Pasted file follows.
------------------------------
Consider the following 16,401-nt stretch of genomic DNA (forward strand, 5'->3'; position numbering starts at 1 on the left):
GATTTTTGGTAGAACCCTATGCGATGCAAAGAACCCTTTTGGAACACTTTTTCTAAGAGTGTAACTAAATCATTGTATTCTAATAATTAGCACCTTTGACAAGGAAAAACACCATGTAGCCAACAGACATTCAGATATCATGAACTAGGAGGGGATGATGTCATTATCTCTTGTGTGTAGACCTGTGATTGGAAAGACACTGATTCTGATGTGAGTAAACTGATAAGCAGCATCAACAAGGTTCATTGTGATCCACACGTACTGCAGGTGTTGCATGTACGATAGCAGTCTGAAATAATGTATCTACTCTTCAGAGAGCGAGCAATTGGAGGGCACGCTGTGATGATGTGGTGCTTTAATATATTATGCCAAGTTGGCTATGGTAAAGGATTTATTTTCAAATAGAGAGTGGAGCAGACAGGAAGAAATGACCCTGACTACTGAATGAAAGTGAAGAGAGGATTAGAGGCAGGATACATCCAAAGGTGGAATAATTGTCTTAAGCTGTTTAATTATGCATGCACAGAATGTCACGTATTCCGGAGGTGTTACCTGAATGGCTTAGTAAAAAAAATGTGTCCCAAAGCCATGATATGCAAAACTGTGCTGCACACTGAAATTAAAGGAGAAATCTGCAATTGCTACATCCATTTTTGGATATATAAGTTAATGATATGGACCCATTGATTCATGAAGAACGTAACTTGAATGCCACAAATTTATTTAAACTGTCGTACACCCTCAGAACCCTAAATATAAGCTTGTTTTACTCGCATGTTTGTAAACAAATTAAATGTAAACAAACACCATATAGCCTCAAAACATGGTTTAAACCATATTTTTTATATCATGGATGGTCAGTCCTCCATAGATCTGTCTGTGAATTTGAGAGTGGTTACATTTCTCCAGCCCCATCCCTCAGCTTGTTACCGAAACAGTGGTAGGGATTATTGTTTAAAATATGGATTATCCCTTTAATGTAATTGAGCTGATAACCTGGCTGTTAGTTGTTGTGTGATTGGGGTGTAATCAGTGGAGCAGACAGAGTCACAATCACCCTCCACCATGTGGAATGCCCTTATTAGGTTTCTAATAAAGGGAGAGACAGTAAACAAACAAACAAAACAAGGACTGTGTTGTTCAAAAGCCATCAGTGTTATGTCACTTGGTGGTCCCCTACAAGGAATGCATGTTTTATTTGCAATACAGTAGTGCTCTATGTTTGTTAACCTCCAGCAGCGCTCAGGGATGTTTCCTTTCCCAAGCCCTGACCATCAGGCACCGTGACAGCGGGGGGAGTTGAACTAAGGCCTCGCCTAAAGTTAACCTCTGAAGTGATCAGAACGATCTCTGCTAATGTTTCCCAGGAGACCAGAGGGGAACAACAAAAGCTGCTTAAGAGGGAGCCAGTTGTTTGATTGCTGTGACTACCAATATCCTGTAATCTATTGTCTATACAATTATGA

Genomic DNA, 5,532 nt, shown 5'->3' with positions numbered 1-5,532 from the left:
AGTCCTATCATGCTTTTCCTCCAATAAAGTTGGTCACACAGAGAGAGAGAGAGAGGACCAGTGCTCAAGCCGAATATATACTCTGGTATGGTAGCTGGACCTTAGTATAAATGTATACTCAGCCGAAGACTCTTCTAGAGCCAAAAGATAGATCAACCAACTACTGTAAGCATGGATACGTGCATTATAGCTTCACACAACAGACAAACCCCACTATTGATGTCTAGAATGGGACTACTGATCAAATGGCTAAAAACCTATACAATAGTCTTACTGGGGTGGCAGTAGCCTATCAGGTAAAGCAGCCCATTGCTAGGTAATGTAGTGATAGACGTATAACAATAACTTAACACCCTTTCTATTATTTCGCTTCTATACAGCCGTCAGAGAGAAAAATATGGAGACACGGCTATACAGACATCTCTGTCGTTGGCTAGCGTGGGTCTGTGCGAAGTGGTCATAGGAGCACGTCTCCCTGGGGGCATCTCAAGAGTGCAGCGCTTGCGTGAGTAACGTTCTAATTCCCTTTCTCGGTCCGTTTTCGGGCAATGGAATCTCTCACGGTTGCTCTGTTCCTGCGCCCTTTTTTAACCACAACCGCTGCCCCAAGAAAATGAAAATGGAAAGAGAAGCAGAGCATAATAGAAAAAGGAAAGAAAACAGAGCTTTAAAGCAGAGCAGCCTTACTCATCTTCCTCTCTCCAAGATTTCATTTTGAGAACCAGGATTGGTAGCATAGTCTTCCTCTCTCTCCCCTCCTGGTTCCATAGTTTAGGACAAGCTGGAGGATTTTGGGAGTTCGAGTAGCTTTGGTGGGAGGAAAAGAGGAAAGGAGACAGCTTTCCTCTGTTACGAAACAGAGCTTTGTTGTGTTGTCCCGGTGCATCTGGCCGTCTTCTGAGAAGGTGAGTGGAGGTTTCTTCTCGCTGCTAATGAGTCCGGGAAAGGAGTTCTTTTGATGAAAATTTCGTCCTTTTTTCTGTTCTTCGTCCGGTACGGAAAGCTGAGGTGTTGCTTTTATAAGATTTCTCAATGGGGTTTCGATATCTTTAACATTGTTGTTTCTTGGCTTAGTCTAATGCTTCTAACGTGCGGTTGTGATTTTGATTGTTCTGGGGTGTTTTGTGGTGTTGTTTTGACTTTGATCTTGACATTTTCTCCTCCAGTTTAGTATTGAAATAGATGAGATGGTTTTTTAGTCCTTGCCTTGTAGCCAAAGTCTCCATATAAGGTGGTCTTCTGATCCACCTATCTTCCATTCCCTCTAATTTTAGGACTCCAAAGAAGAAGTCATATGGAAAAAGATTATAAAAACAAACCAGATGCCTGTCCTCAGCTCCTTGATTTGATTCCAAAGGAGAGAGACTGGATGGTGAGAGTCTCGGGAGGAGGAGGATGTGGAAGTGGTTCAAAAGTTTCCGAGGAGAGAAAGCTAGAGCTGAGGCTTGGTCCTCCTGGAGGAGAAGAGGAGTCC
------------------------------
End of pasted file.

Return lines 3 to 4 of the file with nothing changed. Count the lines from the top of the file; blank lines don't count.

Genomic DNA, 5,532 nt, shown 5'->3' with positions numbered 1-5,532 from the left:
AGTCCTATCATGCTTTTCCTCCAATAAAGTTGGTCACACAGAGAGAGAGAGAGAGGACCAGTGCTCAAGCCGAATATATACTCTGGTATGGTAGCTGGACCTTAGTATAAATGTATACTCAGCCGAAGACTCTTCTAGAGCCAAAAGATAGATCAACCAACTACTGTAAGCATGGATACGTGCATTATAGCTTCACACAACAGACAAACCCCACTATTGATGTCTAGAATGGGACTACTGATCAAATGGCTAAAAACCTATACAATAGTCTTACTGGGGTGGCAGTAGCCTATCAGGTAAAGCAGCCCATTGCTAGGTAATGTAGTGATAGACGTATAACAATAACTTAACACCCTTTCTATTATTTCGCTTCTATACAGCCGTCAGAGAGAAAAATATGGAGACACGGCTATACAGACATCTCTGTCGTTGGCTAGCGTGGGTCTGTGCGAAGTGGTCATAGGAGCACGTCTCCCTGGGGGCATCTCAAGAGTGCAGCGCTTGCGTGAGTAACGTTCTAATTCCCTTTCTCGGTCCGTTTTCGGGCAATGGAATCTCTCACGGTTGCTCTGTTCCTGCGCCCTTTTTTAACCACAACCGCTGCCCCAAGAAAATGAAAATGGAAAGAGAAGCAGAGCATAATAGAAAAAGGAAAGAAAACAGAGCTTTAAAGCAGAGCAGCCTTACTCATCTTCCTCTCTCCAAGATTTCATTTTGAGAACCAGGATTGGTAGCATAGTCTTCCTCTCTCTCCCCTCCTGGTTCCATAGTTTAGGACAAGCTGGAGGATTTTGGGAGTTCGAGTAGCTTTGGTGGGAGGAAAAGAGGAAAGGAGACAGCTTTCCTCTGTTACGAAACAGAGCTTTGTTGTGTTGTCCCGGTGCATCTGGCCGTCTTCTGAGAAGGTGAGTGGAGGTTTCTTCTCGCTGCTAATGAGTCCGGGAAAGGAGTTCTTTTGATGAAAATTTCGTCCTTTTTTCTGTTCTTCGTCCGGTACGGAAAGCTGAGGTGTTGCTTTTATAAGATTTCTCAATGGGGTTTCGATATCTTTAACATTGTTGTTTCTTGGCTTAGTCTAATGCTTCTAACGTGCGGTTGTGATTTTGATTGTTCTGGGGTGTTTTGTGGTGTTGTTTTGACTTTGATCTTGACATTTTCTCCTCCAGTTTAGTATTGAAATAGATGAGATGGTTTTTTAGTCCTTGCCTTGTAGCCAAAGTCTCCATATAAGGTGGTCTTCTGATCCACCTATCTTCCATTCCCTCTAATTTTAGGACTCCAAAGAAGAAGTCATATGGAAAAAGATTATAAAAACAAACCAGATGCCTGTCCTCAGCTCCTTGATTTGATTCCAAAGGAGAGAGACTGGATGGTGAGAGTCTCGGGAGGAGGAGGATGTGGAAGTGGTTCAAAAGTTTCCGAGGAGAGAAAGCTAGAGCTGAGGCTTGGTCCTCCTGGAGGAGAAGAGGAGTCC